By not including people of color in major roles, George R.R. Martin is creating a whiter medieval world than our own ever was.
Game of Thrones, HBO's massively popular fantasy series, is catching flak again. Despite the addition of supporting cast members over the past few seasons, actor David Oyelowo recently criticized the show's lack of diverse main characters, saying there was "no excuse" for it. "Even if for whatever reason," he continued, "it's a world in which people of color in those stories are subservient, or they are more in a helper role, that doesn't mean they can't have prominent storylines."
I agree with Oyelowo, and as a medievalist, I'd go further in saying that, by not including people of color in major roles, author George R.R. Martin is creating a whiter medieval world than our own ever was.
Though medieval ideas about race differ from modern definitions, medieval European history and literature are full of what we would today call people of color. Sometimes they play supporting roles, but other times, they're the main characters. In medieval European religious literature and belief, both St. Maurice and Balthazar were depicted as black Africans. Maurice was eventually named the patron saint of the Holy Roman Empire; medieval churches and cathedrals across Germany, Switzerland, and France were dedicated to him, and wealthy lords lavished funds on paintings of Balthazar in scenes of the Adoration of the Magi.
Historically speaking, there's just no way around it—medieval Europe was a multiracial, multiethnic place.
Retaining a popularity that extends to the present day, Arthurian literature celebrates the great deeds of black knights and Berber or Arabic knights along as their white brothers in arms. Though his adventures vary in different traditions, the "Saracen" (Muslim) knight Sir Palomides is an important character who is renowned for his chivalry and converts to Christianity only late in life.
Historically speaking, medieval Europe was a multiracial, multiethnic place; in our world, the Dornish didn't stay in Dorne, nor the Dothraki in their desert. In the 700s, a Berber army crossed the Straits of Gibraltar and took over almost all of what we would today call Spain. While the borders of al-Andalus, or Muslim Spain, shrank over the centuries, the Emirate of Granada was not toppled until 1492. For nearly 800 years, Spain was profoundly multiracial and connected to places like Syria, Egypt, Libya, and Morocco. Even the Christian kingdoms of Castile and Aragon were multiracial—and they continued as such while Portugal conquered territory in north and west Africa.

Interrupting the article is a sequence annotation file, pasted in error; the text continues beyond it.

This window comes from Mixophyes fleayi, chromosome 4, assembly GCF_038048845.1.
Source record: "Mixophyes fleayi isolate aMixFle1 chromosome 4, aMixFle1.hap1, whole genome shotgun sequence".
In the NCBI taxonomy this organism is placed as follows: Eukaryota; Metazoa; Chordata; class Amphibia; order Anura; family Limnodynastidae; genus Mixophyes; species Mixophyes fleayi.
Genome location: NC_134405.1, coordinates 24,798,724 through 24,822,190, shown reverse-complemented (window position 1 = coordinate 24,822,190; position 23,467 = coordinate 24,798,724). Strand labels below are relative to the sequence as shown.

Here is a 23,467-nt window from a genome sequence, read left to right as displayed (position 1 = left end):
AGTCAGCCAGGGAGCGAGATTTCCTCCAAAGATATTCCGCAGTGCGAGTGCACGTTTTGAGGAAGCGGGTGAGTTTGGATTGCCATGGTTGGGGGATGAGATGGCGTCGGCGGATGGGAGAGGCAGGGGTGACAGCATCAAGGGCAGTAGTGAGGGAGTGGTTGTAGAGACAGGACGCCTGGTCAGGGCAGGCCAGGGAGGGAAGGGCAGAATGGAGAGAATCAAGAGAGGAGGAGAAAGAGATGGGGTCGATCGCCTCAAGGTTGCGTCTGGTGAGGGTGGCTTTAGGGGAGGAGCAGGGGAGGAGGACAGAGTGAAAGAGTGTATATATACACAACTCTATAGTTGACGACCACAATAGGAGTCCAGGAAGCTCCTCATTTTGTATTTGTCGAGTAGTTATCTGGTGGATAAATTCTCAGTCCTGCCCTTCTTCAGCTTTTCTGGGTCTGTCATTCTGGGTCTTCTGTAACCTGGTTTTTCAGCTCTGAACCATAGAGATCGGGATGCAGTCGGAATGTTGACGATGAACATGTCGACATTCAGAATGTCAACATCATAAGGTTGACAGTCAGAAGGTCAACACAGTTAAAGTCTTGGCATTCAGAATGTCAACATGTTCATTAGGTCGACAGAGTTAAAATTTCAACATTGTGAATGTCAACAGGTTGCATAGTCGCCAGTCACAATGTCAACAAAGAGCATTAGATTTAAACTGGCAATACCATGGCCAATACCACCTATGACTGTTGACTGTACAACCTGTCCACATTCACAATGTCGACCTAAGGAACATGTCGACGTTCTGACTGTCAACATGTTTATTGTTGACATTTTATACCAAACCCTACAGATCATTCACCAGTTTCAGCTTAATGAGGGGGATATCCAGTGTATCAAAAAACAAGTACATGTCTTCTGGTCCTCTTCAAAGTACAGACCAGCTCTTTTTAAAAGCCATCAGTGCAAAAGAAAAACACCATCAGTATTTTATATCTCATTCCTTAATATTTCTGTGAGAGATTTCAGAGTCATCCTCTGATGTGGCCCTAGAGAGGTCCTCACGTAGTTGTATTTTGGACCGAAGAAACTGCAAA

But Spain wasn't the only hotspot of cultural exchange in medieval Europe: Italy was more diverse than most would imagine, too. The Emirate of Sicily lasted only a few hundred years, but with Italian, Greek, Arab, and Berber cultural, ethnic, and racial heritage, one would be hard-pressed to find a more multicultural place than medieval Sicily. Other parts of Italy were plenty diverse, too: Venetians worked as far afield as the eastern coast of the Black Sea and Damascus, injecting a taste for Far Eastern culture into Italian crafts. In one Italian silk woven in the 1300s, an Annunciation scene features the angel Gabriel, Mary, and the dove—in the form of a Chinese phoenix.
Considering all this, it's not surprising that Alessandro de Medici, who for a time was the Duke of Florence and the head of the great Medici family, may have been mixed race. (We don't know for sure if his mother was black, Berber, Arab, or none of these, but we can now see why people in his era thought it was possible that he had north African heritage, since other Italians did.)
Whether they wanted to or not, people just didn't stay put in the Middle Ages any more than they do today, which partially highlights how common slavery was in parts of medieval Europe—not just limited to certain places, as it is in Meereen and the other Ghiscari cities in Game of Thrones. In fact, slavery meant different things in different medieval cultures, although it always meant being unfree. A slave might have been a prisoner of war, or sold himself or herself to pay off a debt. In the Mamluk Sultanate, the ruling class, the Mamluks themselves were freed slaves. Any race of person could become enslaved: In the early Middle Ages, Vikings raided almost the entire Spanish coast, as well as much of the North African coastline; however, they also traded as far south and east as Baghdad. In the 800s, Vikings took black slaves in North African cities before selling them in northern Europe, and Vikings sold northern European slaves in the Middle East, too. In the 1200s, an Englishman was looking for his missing Ethiopian slave; by the later Middle Ages, both wealthy Italians and Turks were buying slaves from the Caucasus.
Our 21st-century world is more multicultural than the European Middle Ages, in part due to the expansion of European peoples into the Americas and Asia that began toward the end of the Middle Ages. People of many modern races search carefully for traces of our heritages in that earlier world.
Yet Martin has gone on record claiming that the series's historicized setting does not allow for main characters of color and stating firmly that the books are the books and the show is the show. Will showrunners David Benioff and D.B. Weiss find a medievalist to consult this season? They could also just listen to Oyelowo, who says that limiting characters of color to supporting roles "highlight[s] the inequality of storylines." Because we all deserve a chance to see ourselves center stage.
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